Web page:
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Tony, Michael and David Partners at ABKJ
ABKJ Lawyers

Newsletter – Autumn 2013

Welcome to the Autumn 2013 edition of the ABKJ newsletter.

In this issue…


Should I have an Enduring Power of Attorney?

The answer is yes. In the unfortunate, and often unforseen, event of you losing the capacity to make health and/or financial decisions, an Enduring Power of Attorney will enable a person nominated and trusted by you to make those decisions on your behalf.

If you were to lose capacity and not have an Enduring Power of Attorney in place, the Adult Guardian (formerly the Public Trustee) will assume legal responsibility for your financial (and in certain circumstances, health) affairs unless a family member or friend applies for an Order from the Queensland Civil & Administrative Tribunal seeking to appoint someone else. This process can be stressful to your family as well as costly and time consuming.

By having an Enduring Power of Attorney in place, you will be ensuring that any decisions requiring attention can be immediately dealt with by your chosen Attorney. It will only apply whilst you are alive and will not interfere with the terms of your Will.

You can change or revoke an Enduring Power of Attorney at any time whilst you have capacity. It is recommended that you consider reviewing your Enduring Power of Attorney every two (2) years or if your circumstances have changed.

Read more about enduring power of attorney


What is an Advance Health Directive?

If you are concerned about the type of health care decisions which may be made on your behalf if you lost capacity, an Advance Health Directive can be a useful document.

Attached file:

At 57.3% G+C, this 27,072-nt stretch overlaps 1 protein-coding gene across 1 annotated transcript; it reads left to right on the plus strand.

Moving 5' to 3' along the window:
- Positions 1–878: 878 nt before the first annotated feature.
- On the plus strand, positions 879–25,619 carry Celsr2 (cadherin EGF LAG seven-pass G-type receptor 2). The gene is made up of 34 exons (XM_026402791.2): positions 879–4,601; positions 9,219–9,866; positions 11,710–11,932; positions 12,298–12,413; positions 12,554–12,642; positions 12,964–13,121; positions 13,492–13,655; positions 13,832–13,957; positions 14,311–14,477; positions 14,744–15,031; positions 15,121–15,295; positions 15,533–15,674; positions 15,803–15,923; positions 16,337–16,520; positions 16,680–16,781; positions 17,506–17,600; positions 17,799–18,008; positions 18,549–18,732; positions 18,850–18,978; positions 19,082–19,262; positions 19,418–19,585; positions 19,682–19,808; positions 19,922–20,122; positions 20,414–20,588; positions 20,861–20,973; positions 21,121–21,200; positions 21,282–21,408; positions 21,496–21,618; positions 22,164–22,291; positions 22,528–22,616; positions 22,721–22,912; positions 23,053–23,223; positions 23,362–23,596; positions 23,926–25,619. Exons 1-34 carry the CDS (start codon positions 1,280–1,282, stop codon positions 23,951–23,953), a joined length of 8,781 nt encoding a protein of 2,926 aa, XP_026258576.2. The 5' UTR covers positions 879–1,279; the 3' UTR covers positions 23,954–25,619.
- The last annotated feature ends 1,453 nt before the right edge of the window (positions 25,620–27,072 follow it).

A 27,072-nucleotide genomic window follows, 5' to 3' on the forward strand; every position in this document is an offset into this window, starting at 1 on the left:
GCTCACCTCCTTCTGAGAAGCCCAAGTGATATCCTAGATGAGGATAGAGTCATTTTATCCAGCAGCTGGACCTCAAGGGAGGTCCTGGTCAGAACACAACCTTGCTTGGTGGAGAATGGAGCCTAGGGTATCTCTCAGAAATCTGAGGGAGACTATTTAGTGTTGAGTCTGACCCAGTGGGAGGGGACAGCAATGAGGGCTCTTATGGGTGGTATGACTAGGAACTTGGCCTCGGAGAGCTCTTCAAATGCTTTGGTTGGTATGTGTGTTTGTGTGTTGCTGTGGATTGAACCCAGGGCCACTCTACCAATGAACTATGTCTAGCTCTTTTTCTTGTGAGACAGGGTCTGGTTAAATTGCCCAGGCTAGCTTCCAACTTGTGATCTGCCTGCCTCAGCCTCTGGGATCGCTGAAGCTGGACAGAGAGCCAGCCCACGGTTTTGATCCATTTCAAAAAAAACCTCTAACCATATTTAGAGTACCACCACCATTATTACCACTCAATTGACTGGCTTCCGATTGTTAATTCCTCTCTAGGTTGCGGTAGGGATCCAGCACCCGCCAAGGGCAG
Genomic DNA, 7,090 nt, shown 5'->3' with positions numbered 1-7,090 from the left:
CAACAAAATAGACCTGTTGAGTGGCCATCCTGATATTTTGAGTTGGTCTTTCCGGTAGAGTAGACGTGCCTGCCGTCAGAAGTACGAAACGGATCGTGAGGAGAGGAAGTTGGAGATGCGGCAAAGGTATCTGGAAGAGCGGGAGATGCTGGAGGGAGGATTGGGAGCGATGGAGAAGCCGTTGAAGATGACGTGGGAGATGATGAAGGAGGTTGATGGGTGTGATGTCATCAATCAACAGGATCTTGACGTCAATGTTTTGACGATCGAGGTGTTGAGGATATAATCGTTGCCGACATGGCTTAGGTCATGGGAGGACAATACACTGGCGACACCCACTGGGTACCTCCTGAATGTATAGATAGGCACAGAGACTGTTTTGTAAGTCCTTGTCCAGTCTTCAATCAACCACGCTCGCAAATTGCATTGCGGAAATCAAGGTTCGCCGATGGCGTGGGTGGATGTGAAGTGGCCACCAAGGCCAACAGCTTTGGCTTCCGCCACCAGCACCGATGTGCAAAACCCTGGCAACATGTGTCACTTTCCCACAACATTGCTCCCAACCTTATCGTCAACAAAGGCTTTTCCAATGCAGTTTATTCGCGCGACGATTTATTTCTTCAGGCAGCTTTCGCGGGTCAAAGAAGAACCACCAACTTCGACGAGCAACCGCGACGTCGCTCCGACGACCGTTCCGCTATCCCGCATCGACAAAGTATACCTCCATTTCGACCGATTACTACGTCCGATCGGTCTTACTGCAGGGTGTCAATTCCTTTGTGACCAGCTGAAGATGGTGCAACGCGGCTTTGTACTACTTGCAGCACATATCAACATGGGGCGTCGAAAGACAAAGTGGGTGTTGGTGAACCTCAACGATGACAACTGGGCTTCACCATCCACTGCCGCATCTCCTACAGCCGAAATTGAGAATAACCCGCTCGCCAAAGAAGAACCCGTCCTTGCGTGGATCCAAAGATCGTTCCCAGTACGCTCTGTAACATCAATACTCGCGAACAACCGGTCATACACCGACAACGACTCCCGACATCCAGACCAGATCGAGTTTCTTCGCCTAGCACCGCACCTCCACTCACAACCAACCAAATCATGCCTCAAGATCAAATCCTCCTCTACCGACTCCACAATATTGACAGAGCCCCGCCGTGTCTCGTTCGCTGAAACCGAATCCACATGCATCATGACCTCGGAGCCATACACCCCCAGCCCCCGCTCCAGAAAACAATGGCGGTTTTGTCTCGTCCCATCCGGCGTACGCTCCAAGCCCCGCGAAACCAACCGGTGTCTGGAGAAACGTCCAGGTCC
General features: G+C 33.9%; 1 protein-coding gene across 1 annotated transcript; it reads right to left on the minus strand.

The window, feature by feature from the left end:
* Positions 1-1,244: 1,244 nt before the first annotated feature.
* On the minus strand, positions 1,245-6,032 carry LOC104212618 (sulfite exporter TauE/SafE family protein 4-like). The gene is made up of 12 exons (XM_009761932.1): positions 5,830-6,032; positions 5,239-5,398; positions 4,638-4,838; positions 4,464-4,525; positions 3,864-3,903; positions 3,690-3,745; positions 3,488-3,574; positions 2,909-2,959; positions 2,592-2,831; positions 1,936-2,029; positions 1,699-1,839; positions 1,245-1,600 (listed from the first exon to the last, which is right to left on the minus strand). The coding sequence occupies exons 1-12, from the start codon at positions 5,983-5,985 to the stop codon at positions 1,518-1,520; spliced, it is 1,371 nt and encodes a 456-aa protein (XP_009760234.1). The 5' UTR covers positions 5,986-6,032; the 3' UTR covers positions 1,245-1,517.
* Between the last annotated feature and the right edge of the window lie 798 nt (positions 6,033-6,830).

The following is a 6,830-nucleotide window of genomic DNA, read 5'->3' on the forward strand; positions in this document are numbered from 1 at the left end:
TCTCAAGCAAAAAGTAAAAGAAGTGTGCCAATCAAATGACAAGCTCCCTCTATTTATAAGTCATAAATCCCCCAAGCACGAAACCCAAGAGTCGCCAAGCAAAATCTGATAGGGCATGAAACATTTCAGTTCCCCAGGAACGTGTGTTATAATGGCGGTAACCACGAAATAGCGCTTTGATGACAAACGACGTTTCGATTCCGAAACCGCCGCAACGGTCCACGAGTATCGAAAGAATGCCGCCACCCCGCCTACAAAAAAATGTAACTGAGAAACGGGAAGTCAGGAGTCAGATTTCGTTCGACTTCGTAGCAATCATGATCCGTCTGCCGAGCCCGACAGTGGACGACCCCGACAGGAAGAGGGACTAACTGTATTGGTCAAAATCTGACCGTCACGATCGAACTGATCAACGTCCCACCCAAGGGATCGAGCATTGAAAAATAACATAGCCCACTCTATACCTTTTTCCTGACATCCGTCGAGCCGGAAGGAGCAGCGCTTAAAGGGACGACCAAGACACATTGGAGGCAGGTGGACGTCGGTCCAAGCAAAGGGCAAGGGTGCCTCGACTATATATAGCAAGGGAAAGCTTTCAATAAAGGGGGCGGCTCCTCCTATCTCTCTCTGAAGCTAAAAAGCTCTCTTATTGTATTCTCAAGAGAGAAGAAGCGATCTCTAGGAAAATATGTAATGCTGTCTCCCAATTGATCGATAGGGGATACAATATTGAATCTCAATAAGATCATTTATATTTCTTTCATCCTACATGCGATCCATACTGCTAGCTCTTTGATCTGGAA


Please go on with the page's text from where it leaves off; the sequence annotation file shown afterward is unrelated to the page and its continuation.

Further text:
An Advance Health Directive is designed to enable you to leave detailed instructions/directions for your family, friends and health care providers regarding the type of health care you wish, or do not wish, to receive. For example, whether you would like to be resuscitated or whether you have religious beliefs that may affect your treatment. It only comes into effect if you lose the capacity to make decisions for yourself such as when you are unconscious or otherwise unable to communicate your wishes.

You can change or revoke an Advance Health Directive at any time whilst you have capacity. It is recommended that you consider reviewing your Advance Health Directive every two (2) years or if there is any major change in your health status. For example, if you are diagnosed with a terminal illness.

You can also use the Advance Health Directive to appoint an Enduring Power of Attorney in relation to health decisions only. This will ensure that a person trusted by you can make health decisions on your behalf that may not otherwise be covered in the Advance Health Directive.